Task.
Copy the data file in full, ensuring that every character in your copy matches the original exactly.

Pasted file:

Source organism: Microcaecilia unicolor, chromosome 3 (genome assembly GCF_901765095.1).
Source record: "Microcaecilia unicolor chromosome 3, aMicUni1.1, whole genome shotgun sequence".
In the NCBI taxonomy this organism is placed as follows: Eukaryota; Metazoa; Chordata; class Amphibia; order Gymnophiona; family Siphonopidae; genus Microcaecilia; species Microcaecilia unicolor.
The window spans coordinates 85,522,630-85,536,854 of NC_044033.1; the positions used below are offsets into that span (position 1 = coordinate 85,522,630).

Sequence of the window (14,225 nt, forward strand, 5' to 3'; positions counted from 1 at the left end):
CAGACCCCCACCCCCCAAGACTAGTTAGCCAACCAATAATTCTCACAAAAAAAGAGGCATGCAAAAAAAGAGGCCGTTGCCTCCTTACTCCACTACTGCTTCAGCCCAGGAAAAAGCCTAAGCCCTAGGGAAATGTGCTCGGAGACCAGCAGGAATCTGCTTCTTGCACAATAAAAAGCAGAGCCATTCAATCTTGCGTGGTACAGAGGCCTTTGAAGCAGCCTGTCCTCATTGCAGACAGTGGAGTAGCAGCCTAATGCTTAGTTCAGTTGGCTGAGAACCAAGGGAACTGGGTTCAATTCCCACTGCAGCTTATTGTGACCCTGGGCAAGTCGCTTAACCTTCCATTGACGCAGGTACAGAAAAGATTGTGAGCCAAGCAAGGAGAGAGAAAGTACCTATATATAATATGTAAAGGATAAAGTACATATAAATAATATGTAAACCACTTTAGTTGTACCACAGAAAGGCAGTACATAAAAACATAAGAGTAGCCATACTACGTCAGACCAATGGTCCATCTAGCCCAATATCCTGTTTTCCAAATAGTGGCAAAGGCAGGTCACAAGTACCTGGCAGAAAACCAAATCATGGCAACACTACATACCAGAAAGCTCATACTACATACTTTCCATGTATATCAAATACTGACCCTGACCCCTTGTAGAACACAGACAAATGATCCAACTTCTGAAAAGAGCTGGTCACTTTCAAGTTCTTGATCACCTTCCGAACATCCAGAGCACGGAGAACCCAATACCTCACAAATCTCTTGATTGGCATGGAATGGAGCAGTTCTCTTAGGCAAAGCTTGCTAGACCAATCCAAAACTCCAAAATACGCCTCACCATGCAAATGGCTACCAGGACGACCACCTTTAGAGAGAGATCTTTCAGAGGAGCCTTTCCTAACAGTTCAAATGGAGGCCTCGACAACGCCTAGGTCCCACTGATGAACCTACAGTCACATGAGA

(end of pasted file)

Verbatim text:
Source organism: Microcaecilia unicolor, chromosome 3 (genome assembly GCF_901765095.1).
Source record: "Microcaecilia unicolor chromosome 3, aMicUni1.1, whole genome shotgun sequence".
In the NCBI taxonomy this organism is placed as follows: Eukaryota; Metazoa; Chordata; class Amphibia; order Gymnophiona; family Siphonopidae; genus Microcaecilia; species Microcaecilia unicolor.
The window spans coordinates 85,522,630-85,536,854 of NC_044033.1; the positions used below are offsets into that span (position 1 = coordinate 85,522,630).

Sequence of the window (14,225 nt, forward strand, 5' to 3'; positions counted from 1 at the left end):
CAGACCCCCACCCCCCAAGACTAGTTAGCCAACCAATAATTCTCACAAAAAAAGAGGCATGCAAAAAAAGAGGCCGTTGCCTCCTTACTCCACTACTGCTTCAGCCCAGGAAAAAGCCTAAGCCCTAGGGAAATGTGCTCGGAGACCAGCAGGAATCTGCTTCTTGCACAATAAAAAGCAGAGCCATTCAATCTTGCGTGGTACAGAGGCCTTTGAAGCAGCCTGTCCTCATTGCAGACAGTGGAGTAGCAGCCTAATGCTTAGTTCAGTTGGCTGAGAACCAAGGGAACTGGGTTCAATTCCCACTGCAGCTTATTGTGACCCTGGGCAAGTCGCTTAACCTTCCATTGACGCAGGTACAGAAAAGATTGTGAGCCAAGCAAGGAGAGAGAAAGTACCTATATATAATATGTAAAGGATAAAGTACATATAAATAATATGTAAACCACTTTAGTTGTACCACAGAAAGGCAGTACATAAAAACATAAGAGTAGCCATACTACGTCAGACCAATGGTCCATCTAGCCCAATATCCTGTTTTCCAAATAGTGGCAAAGGCAGGTCACAAGTACCTGGCAGAAAACCAAATCATGGCAACACTACATACCAGAAAGCTCATACTACATACTTTCCATGTATATCAAATACTGACCCTGACCCCTTGTAGAACACAGACAAATGATCCAACTTCTGAAAAGAGCTGGTCACTTTCAAGTTCTTGATCACCTTCCGAACATCCAGAGCACGGAGAACCCAATACCTCACAAATCTCTTGATTGGCATGGAATGGAGCAGTTCTCTTAGGCAAAGCTTGCTAGACCAATCCAAAACTCCAAAATACGCCTCACCATGCAAATGGCTACCAGGACGACCACCTTTAGAGAGAGATCTTTCAGAGGAGCCTTTCCTAACAGTTCAAATGGAGGCCTCGACAACGCCTAGGTCCCACTGATGAACCTACAGTCACATGAGA